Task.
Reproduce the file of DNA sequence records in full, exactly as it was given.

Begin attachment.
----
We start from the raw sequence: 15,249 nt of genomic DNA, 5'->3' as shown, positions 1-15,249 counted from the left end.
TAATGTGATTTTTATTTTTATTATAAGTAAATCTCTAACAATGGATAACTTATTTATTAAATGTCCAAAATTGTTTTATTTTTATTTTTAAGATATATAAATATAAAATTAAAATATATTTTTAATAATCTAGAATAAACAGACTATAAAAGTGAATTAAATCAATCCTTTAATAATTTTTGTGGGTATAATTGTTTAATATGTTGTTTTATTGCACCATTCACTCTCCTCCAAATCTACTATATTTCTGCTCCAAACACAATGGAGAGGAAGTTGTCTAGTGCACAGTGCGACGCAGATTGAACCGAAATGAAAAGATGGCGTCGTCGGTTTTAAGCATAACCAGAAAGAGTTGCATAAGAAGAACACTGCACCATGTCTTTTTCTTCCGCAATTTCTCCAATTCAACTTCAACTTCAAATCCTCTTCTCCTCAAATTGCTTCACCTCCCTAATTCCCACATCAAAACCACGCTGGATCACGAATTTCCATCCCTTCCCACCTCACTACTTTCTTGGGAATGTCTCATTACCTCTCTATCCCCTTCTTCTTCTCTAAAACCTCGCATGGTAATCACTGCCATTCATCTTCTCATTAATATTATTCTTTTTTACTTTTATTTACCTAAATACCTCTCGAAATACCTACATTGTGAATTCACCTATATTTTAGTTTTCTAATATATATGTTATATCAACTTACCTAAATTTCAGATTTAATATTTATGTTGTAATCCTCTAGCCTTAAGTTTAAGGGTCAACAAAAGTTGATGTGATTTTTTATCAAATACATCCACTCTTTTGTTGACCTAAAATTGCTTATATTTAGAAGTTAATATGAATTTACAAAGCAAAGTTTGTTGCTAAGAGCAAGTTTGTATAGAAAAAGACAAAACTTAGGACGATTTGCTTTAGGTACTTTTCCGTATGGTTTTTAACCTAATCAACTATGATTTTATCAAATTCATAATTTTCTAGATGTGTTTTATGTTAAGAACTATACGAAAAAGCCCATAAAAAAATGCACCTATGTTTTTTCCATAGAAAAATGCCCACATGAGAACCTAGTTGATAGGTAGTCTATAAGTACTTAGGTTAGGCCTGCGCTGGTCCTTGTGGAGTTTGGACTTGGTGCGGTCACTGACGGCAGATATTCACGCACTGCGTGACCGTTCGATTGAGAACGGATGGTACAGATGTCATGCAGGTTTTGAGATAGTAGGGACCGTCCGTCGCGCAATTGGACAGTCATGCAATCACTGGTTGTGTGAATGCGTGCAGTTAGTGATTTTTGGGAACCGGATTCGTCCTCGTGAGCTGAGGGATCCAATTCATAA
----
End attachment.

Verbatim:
We start from the raw sequence: 15,249 nt of genomic DNA, 5'->3' as shown, positions 1-15,249 counted from the left end.
TAATGTGATTTTTATTTTTATTATAAGTAAATCTCTAACAATGGATAACTTATTTATTAAATGTCCAAAATTGTTTTATTTTTATTTTTAAGATATATAAATATAAAATTAAAATATATTTTTAATAATCTAGAATAAACAGACTATAAAAGTGAATTAAATCAATCCTTTAATAATTTTTGTGGGTATAATTGTTTAATATGTTGTTTTATTGCACCATTCACTCTCCTCCAAATCTACTATATTTCTGCTCCAAACACAATGGAGAGGAAGTTGTCTAGTGCACAGTGCGACGCAGATTGAACCGAAATGAAAAGATGGCGTCGTCGGTTTTAAGCATAACCAGAAAGAGTTGCATAAGAAGAACACTGCACCATGTCTTTTTCTTCCGCAATTTCTCCAATTCAACTTCAACTTCAAATCCTCTTCTCCTCAAATTGCTTCACCTCCCTAATTCCCACATCAAAACCACGCTGGATCACGAATTTCCATCCCTTCCCACCTCACTACTTTCTTGGGAATGTCTCATTACCTCTCTATCCCCTTCTTCTTCTCTAAAACCTCGCATGGTAATCACTGCCATTCATCTTCTCATTAATATTATTCTTTTTTACTTTTATTTACCTAAATACCTCTCGAAATACCTACATTGTGAATTCACCTATATTTTAGTTTTCTAATATATATGTTATATCAACTTACCTAAATTTCAGATTTAATATTTATGTTGTAATCCTCTAGCCTTAAGTTTAAGGGTCAACAAAAGTTGATGTGATTTTTTATCAAATACATCCACTCTTTTGTTGACCTAAAATTGCTTATATTTAGAAGTTAATATGAATTTACAAAGCAAAGTTTGTTGCTAAGAGCAAGTTTGTATAGAAAAAGACAAAACTTAGGACGATTTGCTTTAGGTACTTTTCCGTATGGTTTTTAACCTAATCAACTATGATTTTATCAAATTCATAATTTTCTAGATGTGTTTTATGTTAAGAACTATACGAAAAAGCCCATAAAAAAATGCACCTATGTTTTTTCCATAGAAAAATGCCCACATGAGAACCTAGTTGATAGGTAGTCTATAAGTACTTAGGTTAGGCCTGCGCTGGTCCTTGTGGAGTTTGGACTTGGTGCGGTCACTGACGGCAGATATTCACGCACTGCGTGACCGTTCGATTGAGAACGGATGGTACAGATGTCATGCAGGTTTTGAGATAGTAGGGACCGTCCGTCGCGCAATTGGACAGTCATGCAATCACTGGTTGTGTGAATGCGTGCAGTTAGTGATTTTTGGGAACCGGATTCGTCCTCGTGAGCTGAGGGATCCAATTCATAA